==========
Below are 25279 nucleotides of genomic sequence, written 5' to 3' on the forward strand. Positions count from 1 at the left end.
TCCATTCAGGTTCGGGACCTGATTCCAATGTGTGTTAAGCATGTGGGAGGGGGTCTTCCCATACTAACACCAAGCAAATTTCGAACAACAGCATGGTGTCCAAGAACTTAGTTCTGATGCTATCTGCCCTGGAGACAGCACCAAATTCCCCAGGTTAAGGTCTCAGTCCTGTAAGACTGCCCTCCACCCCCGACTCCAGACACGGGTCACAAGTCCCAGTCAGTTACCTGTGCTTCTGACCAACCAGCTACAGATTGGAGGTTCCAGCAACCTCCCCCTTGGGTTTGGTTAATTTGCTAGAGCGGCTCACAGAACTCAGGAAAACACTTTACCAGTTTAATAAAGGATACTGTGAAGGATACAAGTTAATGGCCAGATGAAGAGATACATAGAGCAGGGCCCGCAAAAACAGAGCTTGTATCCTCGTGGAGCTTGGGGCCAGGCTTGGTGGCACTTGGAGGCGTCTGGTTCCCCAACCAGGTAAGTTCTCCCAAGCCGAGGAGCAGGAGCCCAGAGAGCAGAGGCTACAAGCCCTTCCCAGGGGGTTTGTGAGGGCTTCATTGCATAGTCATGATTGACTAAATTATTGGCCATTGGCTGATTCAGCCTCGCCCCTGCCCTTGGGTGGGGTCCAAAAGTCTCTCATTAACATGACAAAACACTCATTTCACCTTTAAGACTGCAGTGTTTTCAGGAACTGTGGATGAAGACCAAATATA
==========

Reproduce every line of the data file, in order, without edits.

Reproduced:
Below are 25279 nucleotides of genomic sequence, written 5' to 3' on the forward strand. Positions count from 1 at the left end.
TCCATTCAGGTTCGGGACCTGATTCCAATGTGTGTTAAGCATGTGGGAGGGGGTCTTCCCATACTAACACCAAGCAAATTTCGAACAACAGCATGGTGTCCAAGAACTTAGTTCTGATGCTATCTGCCCTGGAGACAGCACCAAATTCCCCAGGTTAAGGTCTCAGTCCTGTAAGACTGCCCTCCACCCCCGACTCCAGACACGGGTCACAAGTCCCAGTCAGTTACCTGTGCTTCTGACCAACCAGCTACAGATTGGAGGTTCCAGCAACCTCCCCCTTGGGTTTGGTTAATTTGCTAGAGCGGCTCACAGAACTCAGGAAAACACTTTACCAGTTTAATAAAGGATACTGTGAAGGATACAAGTTAATGGCCAGATGAAGAGATACATAGAGCAGGGCCCGCAAAAACAGAGCTTGTATCCTCGTGGAGCTTGGGGCCAGGCTTGGTGGCACTTGGAGGCGTCTGGTTCCCCAACCAGGTAAGTTCTCCCAAGCCGAGGAGCAGGAGCCCAGAGAGCAGAGGCTACAAGCCCTTCCCAGGGGGTTTGTGAGGGCTTCATTGCATAGTCATGATTGACTAAATTATTGGCCATTGGCTGATTCAGCCTCGCCCCTGCCCTTGGGTGGGGTCCAAAAGTCTCTCATTAACATGACAAAACACTCATTTCACCTTTAAGACTGCAGTGTTTTCAGGAACTGTGGATGAAGACCAAATATA